A group of French researchers have discovered that the voice command on smartphones, both iPhone and Android, can easily and silently be controlled by hackers transmitting commands via radio from as far as 16 feet away.
[su_note note_color=”#ffffcc” text_color=”#00000″]Mark James, Security Specialist at IT Security Firm ESET :
How serious is this and what could be the implications?
“If we talk about “what ifs” and “could bes” then in theory we could do all manner of things with this attack method. We could in theory dial a premium rate number over and over again, we could access websites with malware installed or access private information on the phone but you have to be pretty close and the likelihood of the owner not realising is quite slim I think.”
How likely are we to see hackers exploiting this vulnerability in the wild?
“I think we will see the opportunistic hacker take a look at it but I don’t think we will see it as a main stream attack method.”
What should smartphone users do? Is it as simple as turning off voice command?
“Making sure voice control is not active on the lock screen can help, and keeping an eye on your phone will alert you if anything is amiss.”
What should the smartphone manufacturers do?
“Listen and evaluate what these researchers have found and work towards getting it fixed. I am sure they will want to fix this as urgently as they can or at least make it a lot harder to succeed.”[/su_note]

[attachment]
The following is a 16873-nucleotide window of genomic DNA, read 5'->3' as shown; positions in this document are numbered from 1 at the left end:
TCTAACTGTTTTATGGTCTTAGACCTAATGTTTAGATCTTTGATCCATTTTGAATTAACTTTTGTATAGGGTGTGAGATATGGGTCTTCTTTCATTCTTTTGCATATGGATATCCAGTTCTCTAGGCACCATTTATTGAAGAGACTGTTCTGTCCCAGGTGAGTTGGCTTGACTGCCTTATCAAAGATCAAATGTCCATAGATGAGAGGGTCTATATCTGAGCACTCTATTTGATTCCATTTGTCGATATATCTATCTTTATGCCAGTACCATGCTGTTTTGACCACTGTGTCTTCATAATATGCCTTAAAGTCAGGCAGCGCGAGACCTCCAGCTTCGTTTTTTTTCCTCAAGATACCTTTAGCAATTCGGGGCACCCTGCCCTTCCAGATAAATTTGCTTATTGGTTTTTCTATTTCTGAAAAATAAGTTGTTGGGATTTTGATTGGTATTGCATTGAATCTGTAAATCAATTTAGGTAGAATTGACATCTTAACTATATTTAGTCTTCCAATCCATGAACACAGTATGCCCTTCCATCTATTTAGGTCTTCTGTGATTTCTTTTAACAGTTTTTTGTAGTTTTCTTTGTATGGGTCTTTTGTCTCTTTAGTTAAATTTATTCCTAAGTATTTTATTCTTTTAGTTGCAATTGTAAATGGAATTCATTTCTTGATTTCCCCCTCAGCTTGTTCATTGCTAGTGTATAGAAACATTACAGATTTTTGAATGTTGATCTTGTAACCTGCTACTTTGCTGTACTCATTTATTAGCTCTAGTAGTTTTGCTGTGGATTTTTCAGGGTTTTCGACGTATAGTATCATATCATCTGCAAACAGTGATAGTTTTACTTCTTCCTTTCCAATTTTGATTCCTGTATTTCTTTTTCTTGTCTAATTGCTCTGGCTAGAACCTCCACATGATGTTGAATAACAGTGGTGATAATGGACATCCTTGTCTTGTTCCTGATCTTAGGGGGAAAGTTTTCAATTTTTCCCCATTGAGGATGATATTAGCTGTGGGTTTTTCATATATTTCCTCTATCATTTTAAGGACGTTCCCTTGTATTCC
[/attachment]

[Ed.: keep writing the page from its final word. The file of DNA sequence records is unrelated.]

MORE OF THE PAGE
[su_note note_color=”#ffffcc” text_color=”#00000″]Craig Young, Security Researcher at Tripwire :
“This has been a very interesting year for software defined radio hacks.
We have seen hacks ranging from turning RAM chips into radios broadcasting air gapped data to pita sized radios stealing encryption keys to opening garage doors with a child’s toy.
This time we are hearing about a hack that remotely spoofs audio transmissions through a microphone wire, a trick which surely has other applications. My speculation would be that this technique may also have implications for other systems like phone based credit processing or using the audio port for data transfer with IoT devices.
As far as hacking Android’s Google Now, the voice identity feature would seem to be a slight saving grace. For example, I generally cannot invoke Google Now on my wife’s phone because it seems to ‘know’ her accent. This technology is not perfect however, and someone going through the trouble to target a victim in this manner probably also has the resources to obtain voice recordings to build up the attack phrases or find someone with a similar voice.”[/su_note]
[su_note note_color=”#ffffcc” text_color=”#00000″]Tim Erlin, Director of Security and Product Management at Tripwire :
“Leaving voice commands enabled on a locked phone is like locking your car with the windows down. You’ve done the right thing, but left a big hole in your strategy.
The researchers have presented an interesting and creative attack, but it probably isn’t of serious concern to the average user.
High value targets, such as government or intelligence employees, could be valid targets for this kind of attack.
The recommended mitigation of custom wake commands would be not only effective, but a pretty fun feature for users.”[/su_note]